Old Man’s Love, An
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Introduction by David Skilton
First published: Edinburgh and London, Blackwood and Sons, 1884. 2v.
William Whittlestaff, having lost the woman he loved to a richer, more lively rival many years before, lives alone at Croker Hall in Hampshire, looked after by his loyal, vituperative housekeeper Mrs Baggett.
Mr Whittlestaff impulsively takes in as his ward the orphaned daughter of an old friend, nineteen year-old Mary Lawrie, much to Mrs Baggett’s disapproval. She – rightly – suspects that Mary’s arrival will eventually lead to her master falling in love with the girl, who will supplant her as head of the household. The reserved, unworldly Mary gradually warms towards the lonely bachelor, and he eventually asks her to be his wife.
Mary has only briefly experienced love three years before, with John Gordon, a penniless Oxford student who was sent away by her step-mother as a bad prospect. Mary accepts Mr Whittlestaff, but not before making him aware of the history of her short and painful dealings with John Gordon. He dismisses this knowledge, allowing that Mary ‘may think of him’ from time to time, but privately presuming the young man to be safely out of her life. But John Gordon unexpectedly arrives at Croker Hall. Fresh from the diamond fields of South Africa where he has made a considerable fortune in order to make himself worthy of Mary, he has come to renew his suit, and she finds herself caught in an impossible situation, feeling incapable of jilting the man whose proposal she has so recently accepted. Mr Whittlestaff, though well aware who it is that Mary really loves, is unwilling to be rejected himself once again, and reluctant to release her from her promise. John Gordon, unable quite to give up hope, goes to stay for a few days with an old university friend, Montagu Blake, a curate who lives nearby. The battle is on for the hand of Mary Lawrie.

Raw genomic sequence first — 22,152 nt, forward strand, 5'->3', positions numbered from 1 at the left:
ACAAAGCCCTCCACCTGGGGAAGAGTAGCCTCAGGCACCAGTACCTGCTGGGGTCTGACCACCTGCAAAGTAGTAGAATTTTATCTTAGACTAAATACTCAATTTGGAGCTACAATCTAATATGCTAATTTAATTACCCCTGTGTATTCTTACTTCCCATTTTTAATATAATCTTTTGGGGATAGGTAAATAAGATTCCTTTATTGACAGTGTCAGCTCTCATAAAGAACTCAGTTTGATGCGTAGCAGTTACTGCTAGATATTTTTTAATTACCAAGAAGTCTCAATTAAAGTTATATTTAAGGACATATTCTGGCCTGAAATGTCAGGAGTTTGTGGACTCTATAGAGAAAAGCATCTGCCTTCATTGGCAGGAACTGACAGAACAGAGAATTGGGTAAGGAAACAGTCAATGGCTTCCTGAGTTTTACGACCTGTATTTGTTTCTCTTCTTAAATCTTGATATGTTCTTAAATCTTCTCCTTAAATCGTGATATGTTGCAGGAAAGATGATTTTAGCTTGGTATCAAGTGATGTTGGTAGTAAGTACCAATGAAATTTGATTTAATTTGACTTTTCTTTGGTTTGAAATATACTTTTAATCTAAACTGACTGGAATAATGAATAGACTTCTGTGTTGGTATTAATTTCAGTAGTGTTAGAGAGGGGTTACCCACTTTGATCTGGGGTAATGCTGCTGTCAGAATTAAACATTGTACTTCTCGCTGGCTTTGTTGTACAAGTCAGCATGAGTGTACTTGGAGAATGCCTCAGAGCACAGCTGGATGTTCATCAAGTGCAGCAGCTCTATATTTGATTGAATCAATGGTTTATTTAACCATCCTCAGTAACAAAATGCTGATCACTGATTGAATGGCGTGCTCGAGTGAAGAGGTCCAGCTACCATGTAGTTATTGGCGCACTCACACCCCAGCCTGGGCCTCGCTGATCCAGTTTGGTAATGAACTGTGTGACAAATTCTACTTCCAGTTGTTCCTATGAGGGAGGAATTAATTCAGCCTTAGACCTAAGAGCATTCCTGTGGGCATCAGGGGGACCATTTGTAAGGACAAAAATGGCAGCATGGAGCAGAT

An Old Man’s Love is the work of an old author. Although Mr Whittlestaff is far from old – he is only fifty – Trollope’s portrait of him reflects something of his own sense of having outlived his time. Mr Whittlestaff senses this too, just as he foresees the inevitability of what will happen. Scattered through the book are some sharp and humorous minor character sketches: the outspoken Mrs Baggett, whose waspish tongue hides a deep affection for her employer; her estranged, drunken husband, Sergeant Baggett; the gauche, tactless Mr Blake, blithely ignoring Mr Whittlestaff’s pain as he pushes the claims of John Gordon; and the merry, lively Hall family at Alresford, a household which is full of life and youth. Through all of this, William Whittlestaff carefully picks his way towards a decision which, though inevitable, will also quietly break his heart.
This was Trollope’s last completed work, published posthumously in 1884.